Monday, April 25, 2005

The Left/Right Divide

There's an interesting discussion over at NZ Political Comments on the essential difference between left- and right-wing politics -- and whether it's even a meaningful distinction. I'm sympathetic to the 2-dimensional "Political Compass" analysis which takes left-right as a purely economic axis, paired with a social libertarian/authoritarian axis. But while that may be the best classificatory system, it doesn't really describe the rival ideologies at all.

The usual story goes that the Left values equality whereas the Right values freedom. But that doesn't quite ring true for me. I consider myself left-wing, but what little concern I have for equality is purely instrumental. And conservatives don't seem at all averse to restricting others' freedom. So here's the comment I left at NZPC:
I see the left-right division in terms of differing conceptions of freedom. Those on the right have a thin or 'formal' conception of freedom as the absence of external constraints. Hence the lower taxes. Those of us on the Left, by contrast, value something rather more substantive: the ability to achieve one's goals in life. "Freedom as capability", you might say. Hence the higher taxes, to pay for public goods and welfare that supports people in pursuing their conception of the good life, whatever it may be.

Do you think that captures the core ideological difference between the two camps?


  1. Thats an enlightened approach Richard!
    One feels however that whatever anyone claims as the essential left or right, others will persist in claiming their own version to suit their arguement of the moment. The right painting the left in such a way it can be attacked and vice versa.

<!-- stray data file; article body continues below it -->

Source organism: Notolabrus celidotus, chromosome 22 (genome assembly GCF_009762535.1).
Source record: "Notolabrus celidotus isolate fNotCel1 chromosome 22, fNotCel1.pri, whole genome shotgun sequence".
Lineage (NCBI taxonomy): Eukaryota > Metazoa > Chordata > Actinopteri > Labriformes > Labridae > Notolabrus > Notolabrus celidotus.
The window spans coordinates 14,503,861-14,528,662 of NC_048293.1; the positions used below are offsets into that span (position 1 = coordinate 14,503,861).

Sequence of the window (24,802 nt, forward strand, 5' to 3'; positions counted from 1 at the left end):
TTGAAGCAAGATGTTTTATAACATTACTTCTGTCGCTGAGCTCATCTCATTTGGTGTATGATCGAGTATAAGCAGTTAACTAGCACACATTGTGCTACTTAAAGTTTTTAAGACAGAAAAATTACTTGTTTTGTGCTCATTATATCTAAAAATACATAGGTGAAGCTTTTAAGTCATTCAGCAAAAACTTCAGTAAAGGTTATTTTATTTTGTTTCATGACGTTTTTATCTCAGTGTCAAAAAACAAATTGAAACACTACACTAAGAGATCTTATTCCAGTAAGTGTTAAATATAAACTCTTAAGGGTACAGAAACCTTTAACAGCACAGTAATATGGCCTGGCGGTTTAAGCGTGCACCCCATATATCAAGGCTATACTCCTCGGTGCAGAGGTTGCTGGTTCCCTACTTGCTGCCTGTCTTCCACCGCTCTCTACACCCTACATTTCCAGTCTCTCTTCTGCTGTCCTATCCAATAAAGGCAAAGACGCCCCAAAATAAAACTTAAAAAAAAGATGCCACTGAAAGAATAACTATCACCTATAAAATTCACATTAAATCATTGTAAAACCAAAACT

The core division of left and right seems more to be defined by each person at a time when a topic/concern has switched their emotional allegiance .. a lesser intellectual allegiance only following after.

  2. Interestingly I consider myself a centrist (and come out as such in the surveys.. authoritarian centrist) but (possibly like you) see any sort of freedom as merely instrumental in utilitarianism.
    The thing is that in achieving utilitarian principles I think that capitalism and many of the right's policies are pretty effective, while many of the so called left's policies may be inferior.
    Does that mean the axis are wrong Im confused about my own position or that the bulk of society is confused?

    anyway besides my own confusion of where I sit, your analysis is quite a good one.. better than the alternative you noted.

  3. Quote ..'Does that mean the axis are wrong" An answer .. they are just a definition that is acceptable to many. When I tried the 'test' I kept thinking .. " yes, but not if you mean this in such and such a way, or-- no, but under certain conditions," or etc..
    I came out as being to the 'left', but that was because there was no place for me to answer otherwise.
    That's the general problem for me with left/right thinking.
    It tends to lead to no other possibilities being in peoples minds.
    I personally think it is possible to have the best of both worlds. The 'rightest' freedom, enterprise and reward, and the 'leftist' fair play.
    But how would you ever bring a completely new approach into play when everyone assumes there can only be (ruthless) capitalist individualism or a state controlled and tamed version of the same?

  4. David! join me in a new political party of sensibleness!


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